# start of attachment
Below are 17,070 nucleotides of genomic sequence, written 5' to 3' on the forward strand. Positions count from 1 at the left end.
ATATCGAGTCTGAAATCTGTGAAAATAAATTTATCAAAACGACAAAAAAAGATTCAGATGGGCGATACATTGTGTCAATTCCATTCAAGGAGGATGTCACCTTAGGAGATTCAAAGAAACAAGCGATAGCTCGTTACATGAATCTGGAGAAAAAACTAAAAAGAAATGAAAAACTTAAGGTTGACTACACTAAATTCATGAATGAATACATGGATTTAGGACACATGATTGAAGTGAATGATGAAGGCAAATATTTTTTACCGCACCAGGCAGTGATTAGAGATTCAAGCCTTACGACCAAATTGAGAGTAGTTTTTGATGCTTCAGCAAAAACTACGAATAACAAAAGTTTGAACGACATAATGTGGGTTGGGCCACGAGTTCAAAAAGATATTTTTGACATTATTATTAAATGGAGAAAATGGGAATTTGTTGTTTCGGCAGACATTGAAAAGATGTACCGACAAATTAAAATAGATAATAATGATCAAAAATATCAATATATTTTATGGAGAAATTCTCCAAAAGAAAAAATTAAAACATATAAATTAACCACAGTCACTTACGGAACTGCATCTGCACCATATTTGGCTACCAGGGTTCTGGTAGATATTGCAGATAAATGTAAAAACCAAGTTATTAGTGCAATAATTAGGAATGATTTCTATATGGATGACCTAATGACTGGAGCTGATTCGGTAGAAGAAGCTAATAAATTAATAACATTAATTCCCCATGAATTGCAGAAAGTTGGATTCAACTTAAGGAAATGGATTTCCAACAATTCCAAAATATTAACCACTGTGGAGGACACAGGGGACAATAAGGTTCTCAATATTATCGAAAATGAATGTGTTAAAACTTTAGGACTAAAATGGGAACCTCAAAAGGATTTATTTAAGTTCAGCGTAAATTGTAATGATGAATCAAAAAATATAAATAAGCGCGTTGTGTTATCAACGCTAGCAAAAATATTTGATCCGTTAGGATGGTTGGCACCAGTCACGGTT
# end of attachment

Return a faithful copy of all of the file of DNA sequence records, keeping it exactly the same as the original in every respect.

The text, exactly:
Below are 17,070 nucleotides of genomic sequence, written 5' to 3' on the forward strand. Positions count from 1 at the left end.
ATATCGAGTCTGAAATCTGTGAAAATAAATTTATCAAAACGACAAAAAAAGATTCAGATGGGCGATACATTGTGTCAATTCCATTCAAGGAGGATGTCACCTTAGGAGATTCAAAGAAACAAGCGATAGCTCGTTACATGAATCTGGAGAAAAAACTAAAAAGAAATGAAAAACTTAAGGTTGACTACACTAAATTCATGAATGAATACATGGATTTAGGACACATGATTGAAGTGAATGATGAAGGCAAATATTTTTTACCGCACCAGGCAGTGATTAGAGATTCAAGCCTTACGACCAAATTGAGAGTAGTTTTTGATGCTTCAGCAAAAACTACGAATAACAAAAGTTTGAACGACATAATGTGGGTTGGGCCACGAGTTCAAAAAGATATTTTTGACATTATTATTAAATGGAGAAAATGGGAATTTGTTGTTTCGGCAGACATTGAAAAGATGTACCGACAAATTAAAATAGATAATAATGATCAAAAATATCAATATATTTTATGGAGAAATTCTCCAAAAGAAAAAATTAAAACATATAAATTAACCACAGTCACTTACGGAACTGCATCTGCACCATATTTGGCTACCAGGGTTCTGGTAGATATTGCAGATAAATGTAAAAACCAAGTTATTAGTGCAATAATTAGGAATGATTTCTATATGGATGACCTAATGACTGGAGCTGATTCGGTAGAAGAAGCTAATAAATTAATAACATTAATTCCCCATGAATTGCAGAAAGTTGGATTCAACTTAAGGAAATGGATTTCCAACAATTCCAAAATATTAACCACTGTGGAGGACACAGGGGACAATAAGGTTCTCAATATTATCGAAAATGAATGTGTTAAAACTTTAGGACTAAAATGGGAACCTCAAAAGGATTTATTTAAGTTCAGCGTAAATTGTAATGATGAATCAAAAAATATAAATAAGCGCGTTGTGTTATCAACGCTAGCAAAAATATTTGATCCGTTAGGATGGTTGGCACCAGTCACGGTT